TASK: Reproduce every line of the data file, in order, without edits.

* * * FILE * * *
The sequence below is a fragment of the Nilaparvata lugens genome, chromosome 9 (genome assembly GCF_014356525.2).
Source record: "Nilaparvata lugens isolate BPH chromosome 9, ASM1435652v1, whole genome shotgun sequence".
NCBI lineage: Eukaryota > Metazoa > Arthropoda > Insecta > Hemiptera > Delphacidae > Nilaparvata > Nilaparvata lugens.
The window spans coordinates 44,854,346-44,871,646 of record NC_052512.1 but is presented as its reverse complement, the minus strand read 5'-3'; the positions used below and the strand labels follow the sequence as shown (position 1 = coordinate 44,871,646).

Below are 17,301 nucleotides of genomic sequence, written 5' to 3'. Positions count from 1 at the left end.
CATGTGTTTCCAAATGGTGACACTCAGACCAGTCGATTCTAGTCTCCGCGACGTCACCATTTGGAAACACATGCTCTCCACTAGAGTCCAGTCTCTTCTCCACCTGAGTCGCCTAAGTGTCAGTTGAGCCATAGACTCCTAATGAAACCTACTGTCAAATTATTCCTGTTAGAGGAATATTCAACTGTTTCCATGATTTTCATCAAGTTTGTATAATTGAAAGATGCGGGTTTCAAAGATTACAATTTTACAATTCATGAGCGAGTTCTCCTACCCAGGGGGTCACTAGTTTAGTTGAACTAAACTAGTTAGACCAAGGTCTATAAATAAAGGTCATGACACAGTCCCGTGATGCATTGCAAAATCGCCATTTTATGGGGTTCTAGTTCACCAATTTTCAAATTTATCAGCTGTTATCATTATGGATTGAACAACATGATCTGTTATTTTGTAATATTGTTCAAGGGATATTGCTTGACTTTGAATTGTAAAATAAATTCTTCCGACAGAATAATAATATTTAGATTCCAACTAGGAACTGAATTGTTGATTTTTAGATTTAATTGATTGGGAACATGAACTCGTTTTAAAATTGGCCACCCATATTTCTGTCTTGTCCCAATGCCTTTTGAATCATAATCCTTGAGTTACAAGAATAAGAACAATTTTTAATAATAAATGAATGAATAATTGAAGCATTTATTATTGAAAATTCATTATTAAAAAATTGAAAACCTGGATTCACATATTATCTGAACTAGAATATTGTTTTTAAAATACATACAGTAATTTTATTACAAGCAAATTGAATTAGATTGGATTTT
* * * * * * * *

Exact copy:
The sequence below is a fragment of the Nilaparvata lugens genome, chromosome 9 (genome assembly GCF_014356525.2).
Source record: "Nilaparvata lugens isolate BPH chromosome 9, ASM1435652v1, whole genome shotgun sequence".
NCBI lineage: Eukaryota > Metazoa > Arthropoda > Insecta > Hemiptera > Delphacidae > Nilaparvata > Nilaparvata lugens.
The window spans coordinates 44,854,346-44,871,646 of record NC_052512.1 but is presented as its reverse complement, the minus strand read 5'-3'; the positions used below and the strand labels follow the sequence as shown (position 1 = coordinate 44,871,646).

Below are 17,301 nucleotides of genomic sequence, written 5' to 3'. Positions count from 1 at the left end.
CATGTGTTTCCAAATGGTGACACTCAGACCAGTCGATTCTAGTCTCCGCGACGTCACCATTTGGAAACACATGCTCTCCACTAGAGTCCAGTCTCTTCTCCACCTGAGTCGCCTAAGTGTCAGTTGAGCCATAGACTCCTAATGAAACCTACTGTCAAATTATTCCTGTTAGAGGAATATTCAACTGTTTCCATGATTTTCATCAAGTTTGTATAATTGAAAGATGCGGGTTTCAAAGATTACAATTTTACAATTCATGAGCGAGTTCTCCTACCCAGGGGGTCACTAGTTTAGTTGAACTAAACTAGTTAGACCAAGGTCTATAAATAAAGGTCATGACACAGTCCCGTGATGCATTGCAAAATCGCCATTTTATGGGGTTCTAGTTCACCAATTTTCAAATTTATCAGCTGTTATCATTATGGATTGAACAACATGATCTGTTATTTTGTAATATTGTTCAAGGGATATTGCTTGACTTTGAATTGTAAAATAAATTCTTCCGACAGAATAATAATATTTAGATTCCAACTAGGAACTGAATTGTTGATTTTTAGATTTAATTGATTGGGAACATGAACTCGTTTTAAAATTGGCCACCCATATTTCTGTCTTGTCCCAATGCCTTTTGAATCATAATCCTTGAGTTACAAGAATAAGAACAATTTTTAATAATAAATGAATGAATAATTGAAGCATTTATTATTGAAAATTCATTATTAAAAAATTGAAAACCTGGATTCACATATTATCTGAACTAGAATATTGTTTTTAAAATACATACAGTAATTTTATTACAAGCAAATTGAATTAGATTGGATTTT